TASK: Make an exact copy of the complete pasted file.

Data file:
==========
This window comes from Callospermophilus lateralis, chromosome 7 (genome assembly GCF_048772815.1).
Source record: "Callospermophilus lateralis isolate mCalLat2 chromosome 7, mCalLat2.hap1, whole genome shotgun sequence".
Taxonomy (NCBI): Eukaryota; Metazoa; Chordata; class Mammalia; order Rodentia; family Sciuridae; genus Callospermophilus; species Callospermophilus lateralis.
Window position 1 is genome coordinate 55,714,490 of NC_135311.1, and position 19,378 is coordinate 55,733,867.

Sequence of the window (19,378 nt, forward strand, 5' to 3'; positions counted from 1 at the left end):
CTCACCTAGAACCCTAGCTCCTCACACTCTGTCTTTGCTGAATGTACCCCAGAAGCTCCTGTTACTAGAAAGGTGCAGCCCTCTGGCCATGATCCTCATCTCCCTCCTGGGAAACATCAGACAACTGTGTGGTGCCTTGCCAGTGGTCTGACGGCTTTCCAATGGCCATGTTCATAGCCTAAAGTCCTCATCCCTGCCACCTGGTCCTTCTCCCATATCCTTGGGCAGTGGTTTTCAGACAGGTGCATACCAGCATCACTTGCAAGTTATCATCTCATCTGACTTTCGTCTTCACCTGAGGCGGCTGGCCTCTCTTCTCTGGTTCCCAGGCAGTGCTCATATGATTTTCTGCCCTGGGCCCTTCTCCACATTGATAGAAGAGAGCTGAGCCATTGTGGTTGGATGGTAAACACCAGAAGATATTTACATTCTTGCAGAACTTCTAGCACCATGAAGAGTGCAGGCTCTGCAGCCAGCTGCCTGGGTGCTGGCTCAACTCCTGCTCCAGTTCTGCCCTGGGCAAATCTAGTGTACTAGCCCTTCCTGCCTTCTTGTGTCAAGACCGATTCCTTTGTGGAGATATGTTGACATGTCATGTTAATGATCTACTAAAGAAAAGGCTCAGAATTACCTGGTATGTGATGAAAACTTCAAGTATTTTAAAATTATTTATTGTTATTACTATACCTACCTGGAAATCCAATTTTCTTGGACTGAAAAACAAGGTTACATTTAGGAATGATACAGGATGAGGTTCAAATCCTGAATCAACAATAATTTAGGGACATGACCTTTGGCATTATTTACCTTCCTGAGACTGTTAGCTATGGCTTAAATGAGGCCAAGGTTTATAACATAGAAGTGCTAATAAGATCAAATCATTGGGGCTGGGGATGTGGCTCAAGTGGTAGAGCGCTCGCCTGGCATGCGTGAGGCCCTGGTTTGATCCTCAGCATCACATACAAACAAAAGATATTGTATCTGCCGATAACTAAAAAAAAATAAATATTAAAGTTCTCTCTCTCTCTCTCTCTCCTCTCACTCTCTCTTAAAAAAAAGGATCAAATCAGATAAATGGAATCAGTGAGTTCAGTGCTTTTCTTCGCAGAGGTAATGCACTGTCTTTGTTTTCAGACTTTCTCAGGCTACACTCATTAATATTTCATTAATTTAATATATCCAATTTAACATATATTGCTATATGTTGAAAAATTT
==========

This window comes from Callospermophilus lateralis, chromosome 7 (genome assembly GCF_048772815.1).
Source record: "Callospermophilus lateralis isolate mCalLat2 chromosome 7, mCalLat2.hap1, whole genome shotgun sequence".
Taxonomy (NCBI): Eukaryota; Metazoa; Chordata; class Mammalia; order Rodentia; family Sciuridae; genus Callospermophilus; species Callospermophilus lateralis.
Window position 1 is genome coordinate 55,714,490 of NC_135311.1, and position 19,378 is coordinate 55,733,867.

Sequence of the window (19,378 nt, forward strand, 5' to 3'; positions counted from 1 at the left end):
CTCACCTAGAACCCTAGCTCCTCACACTCTGTCTTTGCTGAATGTACCCCAGAAGCTCCTGTTACTAGAAAGGTGCAGCCCTCTGGCCATGATCCTCATCTCCCTCCTGGGAAACATCAGACAACTGTGTGGTGCCTTGCCAGTGGTCTGACGGCTTTCCAATGGCCATGTTCATAGCCTAAAGTCCTCATCCCTGCCACCTGGTCCTTCTCCCATATCCTTGGGCAGTGGTTTTCAGACAGGTGCATACCAGCATCACTTGCAAGTTATCATCTCATCTGACTTTCGTCTTCACCTGAGGCGGCTGGCCTCTCTTCTCTGGTTCCCAGGCAGTGCTCATATGATTTTCTGCCCTGGGCCCTTCTCCACATTGATAGAAGAGAGCTGAGCCATTGTGGTTGGATGGTAAACACCAGAAGATATTTACATTCTTGCAGAACTTCTAGCACCATGAAGAGTGCAGGCTCTGCAGCCAGCTGCCTGGGTGCTGGCTCAACTCCTGCTCCAGTTCTGCCCTGGGCAAATCTAGTGTACTAGCCCTTCCTGCCTTCTTGTGTCAAGACCGATTCCTTTGTGGAGATATGTTGACATGTCATGTTAATGATCTACTAAAGAAAAGGCTCAGAATTACCTGGTATGTGATGAAAACTTCAAGTATTTTAAAATTATTTATTGTTATTACTATACCTACCTGGAAATCCAATTTTCTTGGACTGAAAAACAAGGTTACATTTAGGAATGATACAGGATGAGGTTCAAATCCTGAATCAACAATAATTTAGGGACATGACCTTTGGCATTATTTACCTTCCTGAGACTGTTAGCTATGGCTTAAATGAGGCCAAGGTTTATAACATAGAAGTGCTAATAAGATCAAATCATTGGGGCTGGGGATGTGGCTCAAGTGGTAGAGCGCTCGCCTGGCATGCGTGAGGCCCTGGTTTGATCCTCAGCATCACATACAAACAAAAGATATTGTATCTGCCGATAACTAAAAAAAAATAAATATTAAAGTTCTCTCTCTCTCTCTCTCTCCTCTCACTCTCTCTTAAAAAAAAGGATCAAATCAGATAAATGGAATCAGTGAGTTCAGTGCTTTTCTTCGCAGAGGTAATGCACTGTCTTTGTTTTCAGACTTTCTCAGGCTACACTCATTAATATTTCATTAATTTAATATATCCAATTTAACATATATTGCTATATGTTGAAAAATTT